In recent times the biggest pivot in climate change action has undoubtedly been the election of Joe Biden and President of the United States, whose vision and plans have been described as ‘breathtaking’. More of that later.
However, here in Oz a number of things changed within a 24 hour period.
- There was a seeming capitulation by Labor to the demands of Joel Fitzgibbon to get rid of Mark Butler in the climate change portfolio,
- An ad hoc group including John Hewson and Will Steffen, the Climate Targets Panel, released a report that took a look at what Australia’s fair contribution to the Paris Agreement should be,
- The National Party issued a report arguing the necessity of building coal-fired power stations, inter alia,
- and Dr Andrew Forrest AO delivered the first Boyer Lecture 2020 on Rebooting Australia — How ethical entrepreneurs can help shape a better future.
Seriously, Forrest’s lecture was amazing, and the Dr is not honorary, he actually completed a PhD in marine ecology last year.
In this post I’ll look at the Climate Targets Panel report. Continue reading Pivotal moments in climate change: Part 1-Climate Targets Panel report
The numbers are in for 2020.
Remember Greta Thunberg, the girl who can’t quit, said:
The emissions are increasing and that is the only thing that matters.
In September 2019 I posted the Four graphs that matter in the climate emergency with some bonus graphs. I’ve decided that we should be watching sea level rise also, because of the future destruction it will wreak, and because sea level rise was the chief motivation behind the move from the island states to target 1.5°C of warming rather than 2°C.
The big news, however, is that 2020 was basically tied with 2016 as the warmest year ever, which is now reckoned to be 1.25°C or more above pre-industrial, depending on where you start. Continue reading Five climate graphs that matter: 2020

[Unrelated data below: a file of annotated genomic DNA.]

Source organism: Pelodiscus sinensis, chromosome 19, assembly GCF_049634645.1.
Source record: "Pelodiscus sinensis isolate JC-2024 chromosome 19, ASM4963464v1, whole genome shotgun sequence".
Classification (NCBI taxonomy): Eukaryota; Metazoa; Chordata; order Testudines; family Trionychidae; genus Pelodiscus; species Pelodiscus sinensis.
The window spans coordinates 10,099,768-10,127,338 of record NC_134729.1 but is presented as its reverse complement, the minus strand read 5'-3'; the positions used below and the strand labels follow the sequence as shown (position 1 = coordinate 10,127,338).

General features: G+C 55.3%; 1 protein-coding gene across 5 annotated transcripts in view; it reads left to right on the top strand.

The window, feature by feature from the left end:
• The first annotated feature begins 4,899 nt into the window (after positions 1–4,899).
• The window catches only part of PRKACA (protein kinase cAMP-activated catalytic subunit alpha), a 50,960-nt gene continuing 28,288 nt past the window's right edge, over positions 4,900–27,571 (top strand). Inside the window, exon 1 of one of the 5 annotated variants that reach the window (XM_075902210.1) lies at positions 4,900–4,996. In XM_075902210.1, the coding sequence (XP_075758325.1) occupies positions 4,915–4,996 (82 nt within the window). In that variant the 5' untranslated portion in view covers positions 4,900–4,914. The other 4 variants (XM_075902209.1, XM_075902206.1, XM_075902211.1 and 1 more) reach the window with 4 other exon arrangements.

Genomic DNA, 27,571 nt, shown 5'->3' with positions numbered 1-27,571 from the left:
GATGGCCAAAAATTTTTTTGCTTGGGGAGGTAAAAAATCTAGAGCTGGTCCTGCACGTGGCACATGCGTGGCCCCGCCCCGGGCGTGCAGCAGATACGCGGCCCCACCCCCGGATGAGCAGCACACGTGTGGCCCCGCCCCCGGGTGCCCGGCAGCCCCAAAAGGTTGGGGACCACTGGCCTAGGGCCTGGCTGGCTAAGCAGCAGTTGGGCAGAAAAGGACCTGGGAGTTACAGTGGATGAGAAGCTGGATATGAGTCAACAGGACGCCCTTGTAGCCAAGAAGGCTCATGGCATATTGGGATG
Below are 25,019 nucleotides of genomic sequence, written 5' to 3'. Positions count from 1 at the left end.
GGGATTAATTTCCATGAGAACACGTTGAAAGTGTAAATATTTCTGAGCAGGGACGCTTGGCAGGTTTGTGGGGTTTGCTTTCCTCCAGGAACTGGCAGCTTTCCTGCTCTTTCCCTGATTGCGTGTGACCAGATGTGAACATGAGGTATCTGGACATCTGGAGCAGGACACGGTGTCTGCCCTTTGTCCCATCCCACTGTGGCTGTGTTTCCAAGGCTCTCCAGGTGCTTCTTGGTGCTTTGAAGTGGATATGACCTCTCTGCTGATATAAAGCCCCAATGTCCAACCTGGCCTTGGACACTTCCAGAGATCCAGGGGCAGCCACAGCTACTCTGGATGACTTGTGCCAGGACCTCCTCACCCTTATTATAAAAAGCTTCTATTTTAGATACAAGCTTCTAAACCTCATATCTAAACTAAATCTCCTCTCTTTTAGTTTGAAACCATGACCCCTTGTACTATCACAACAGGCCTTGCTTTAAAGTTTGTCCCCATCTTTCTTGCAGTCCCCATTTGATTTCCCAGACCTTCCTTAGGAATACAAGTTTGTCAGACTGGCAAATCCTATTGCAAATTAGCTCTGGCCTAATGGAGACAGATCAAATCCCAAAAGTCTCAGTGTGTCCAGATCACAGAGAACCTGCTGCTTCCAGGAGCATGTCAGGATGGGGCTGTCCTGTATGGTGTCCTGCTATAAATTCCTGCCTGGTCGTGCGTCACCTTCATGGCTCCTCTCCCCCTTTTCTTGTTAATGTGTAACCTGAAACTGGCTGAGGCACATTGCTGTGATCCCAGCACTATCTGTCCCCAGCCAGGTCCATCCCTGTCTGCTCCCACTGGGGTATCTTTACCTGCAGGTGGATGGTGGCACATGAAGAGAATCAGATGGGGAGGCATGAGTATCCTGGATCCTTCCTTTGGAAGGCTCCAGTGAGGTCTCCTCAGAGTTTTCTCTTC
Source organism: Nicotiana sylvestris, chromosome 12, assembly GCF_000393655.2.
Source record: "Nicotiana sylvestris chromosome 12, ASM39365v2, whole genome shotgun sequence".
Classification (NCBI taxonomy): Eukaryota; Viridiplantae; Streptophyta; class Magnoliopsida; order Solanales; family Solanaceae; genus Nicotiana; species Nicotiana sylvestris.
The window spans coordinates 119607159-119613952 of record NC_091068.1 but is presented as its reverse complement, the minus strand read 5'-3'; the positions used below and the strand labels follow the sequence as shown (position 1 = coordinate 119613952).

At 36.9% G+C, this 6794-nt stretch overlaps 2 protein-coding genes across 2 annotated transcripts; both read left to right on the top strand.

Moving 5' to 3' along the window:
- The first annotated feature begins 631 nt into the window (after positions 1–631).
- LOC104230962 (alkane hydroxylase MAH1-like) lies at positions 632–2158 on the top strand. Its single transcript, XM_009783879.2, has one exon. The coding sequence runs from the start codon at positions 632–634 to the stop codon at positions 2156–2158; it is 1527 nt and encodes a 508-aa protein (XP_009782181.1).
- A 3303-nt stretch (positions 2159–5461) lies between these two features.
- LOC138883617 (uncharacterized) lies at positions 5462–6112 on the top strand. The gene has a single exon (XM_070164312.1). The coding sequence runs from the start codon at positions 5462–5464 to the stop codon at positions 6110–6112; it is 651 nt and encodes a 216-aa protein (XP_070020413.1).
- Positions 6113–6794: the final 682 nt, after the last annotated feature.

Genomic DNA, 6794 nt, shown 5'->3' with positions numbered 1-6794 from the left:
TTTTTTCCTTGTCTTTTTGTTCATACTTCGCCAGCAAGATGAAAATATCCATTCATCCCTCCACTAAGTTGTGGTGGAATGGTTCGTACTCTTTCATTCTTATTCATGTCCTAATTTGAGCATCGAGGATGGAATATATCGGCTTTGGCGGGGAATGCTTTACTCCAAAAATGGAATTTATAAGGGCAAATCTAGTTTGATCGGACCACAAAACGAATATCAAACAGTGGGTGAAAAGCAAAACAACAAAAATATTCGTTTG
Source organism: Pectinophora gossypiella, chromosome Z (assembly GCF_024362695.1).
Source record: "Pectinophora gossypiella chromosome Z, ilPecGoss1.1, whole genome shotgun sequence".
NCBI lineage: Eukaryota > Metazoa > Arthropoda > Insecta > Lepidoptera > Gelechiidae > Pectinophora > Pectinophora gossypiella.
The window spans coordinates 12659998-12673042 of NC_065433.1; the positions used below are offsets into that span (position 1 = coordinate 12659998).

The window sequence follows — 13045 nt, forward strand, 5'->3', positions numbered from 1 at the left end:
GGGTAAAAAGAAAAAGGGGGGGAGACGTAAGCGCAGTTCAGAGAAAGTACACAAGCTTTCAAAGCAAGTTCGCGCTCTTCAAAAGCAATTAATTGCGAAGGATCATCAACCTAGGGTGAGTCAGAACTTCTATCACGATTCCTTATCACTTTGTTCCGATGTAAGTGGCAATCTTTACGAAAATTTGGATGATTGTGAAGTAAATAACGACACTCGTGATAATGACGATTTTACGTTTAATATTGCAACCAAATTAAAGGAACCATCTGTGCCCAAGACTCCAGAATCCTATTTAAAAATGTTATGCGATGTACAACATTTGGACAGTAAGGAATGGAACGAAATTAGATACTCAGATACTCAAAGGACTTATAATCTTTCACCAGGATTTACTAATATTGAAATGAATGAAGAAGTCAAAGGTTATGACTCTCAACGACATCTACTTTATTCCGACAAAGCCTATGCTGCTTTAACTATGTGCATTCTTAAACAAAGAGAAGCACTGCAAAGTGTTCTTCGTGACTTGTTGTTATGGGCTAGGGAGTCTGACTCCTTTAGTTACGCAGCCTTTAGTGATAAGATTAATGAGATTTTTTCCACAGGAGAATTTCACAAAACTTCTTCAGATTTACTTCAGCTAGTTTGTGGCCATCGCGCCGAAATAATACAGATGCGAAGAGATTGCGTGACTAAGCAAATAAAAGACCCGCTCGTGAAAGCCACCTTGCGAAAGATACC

1. The problem with democracy
Clearly the big problem is the people, the electors, although candidates can be an issue also.
Last November popular Rockhampton mayor Margaret Strelow resigned over a perceived indiscretion.
Next problem was that the Queensland government had just passed a law saying that when a mayor disappears through death or resignation, the candidate with the next highest number of votes should automatically take over.
It happens that on this occasion the next in line was a bloke known Pineapple (Chris Hooper), who commonly rides a pushbike barefoot around town carting signs about saving the world: Continue reading Weekly salon 24/1
“Out of many, one” is what the Latin E pluribus unum means on the Seal of the President of the United States which only reached its final design in 1945 when President Truman adopted it by executive order, with extra stars added for Alaska and Hawaii in 1959 and 1960.
However, it is similar to the Great Seal of the United States, the principal national symbol of the United States, which was first used in 1782. The national motto is “In God we trust” in the “land of the free and the home of the brave” as the National Anthem tells. Continue reading Changing of the guard
Dennis Atkins in Scott Morrison’s antics show Australia is going to the polls in 2021 tells us that PM Scott Morrison likes to look busy during Question Time.
It looks like the height of rudeness, but it is actually worse than that: Continue reading Performative PM